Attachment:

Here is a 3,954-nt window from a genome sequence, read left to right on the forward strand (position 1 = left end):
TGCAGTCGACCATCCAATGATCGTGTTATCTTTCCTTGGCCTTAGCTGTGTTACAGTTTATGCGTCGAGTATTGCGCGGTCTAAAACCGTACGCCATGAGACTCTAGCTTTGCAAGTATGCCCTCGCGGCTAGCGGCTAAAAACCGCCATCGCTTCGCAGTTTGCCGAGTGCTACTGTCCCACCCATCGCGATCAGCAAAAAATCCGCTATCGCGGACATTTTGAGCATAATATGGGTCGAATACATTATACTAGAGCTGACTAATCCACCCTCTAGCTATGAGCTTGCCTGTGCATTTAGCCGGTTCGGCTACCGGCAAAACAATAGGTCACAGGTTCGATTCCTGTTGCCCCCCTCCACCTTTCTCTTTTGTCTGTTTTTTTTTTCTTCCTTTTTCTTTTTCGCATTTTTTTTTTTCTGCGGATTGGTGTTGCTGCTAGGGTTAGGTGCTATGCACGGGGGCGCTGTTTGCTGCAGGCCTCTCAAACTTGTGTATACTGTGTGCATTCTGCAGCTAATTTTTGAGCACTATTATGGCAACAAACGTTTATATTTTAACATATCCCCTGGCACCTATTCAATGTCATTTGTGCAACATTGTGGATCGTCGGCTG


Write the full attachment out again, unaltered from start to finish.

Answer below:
Here is a 3,954-nt window from a genome sequence, read left to right on the forward strand (position 1 = left end):
TGCAGTCGACCATCCAATGATCGTGTTATCTTTCCTTGGCCTTAGCTGTGTTACAGTTTATGCGTCGAGTATTGCGCGGTCTAAAACCGTACGCCATGAGACTCTAGCTTTGCAAGTATGCCCTCGCGGCTAGCGGCTAAAAACCGCCATCGCTTCGCAGTTTGCCGAGTGCTACTGTCCCACCCATCGCGATCAGCAAAAAATCCGCTATCGCGGACATTTTGAGCATAATATGGGTCGAATACATTATACTAGAGCTGACTAATCCACCCTCTAGCTATGAGCTTGCCTGTGCATTTAGCCGGTTCGGCTACCGGCAAAACAATAGGTCACAGGTTCGATTCCTGTTGCCCCCCTCCACCTTTCTCTTTTGTCTGTTTTTTTTTTCTTCCTTTTTCTTTTTCGCATTTTTTTTTTTCTGCGGATTGGTGTTGCTGCTAGGGTTAGGTGCTATGCACGGGGGCGCTGTTTGCTGCAGGCCTCTCAAACTTGTGTATACTGTGTGCATTCTGCAGCTAATTTTTGAGCACTATTATGGCAACAAACGTTTATATTTTAACATATCCCCTGGCACCTATTCAATGTCATTTGTGCAACATTGTGGATCGTCGGCTG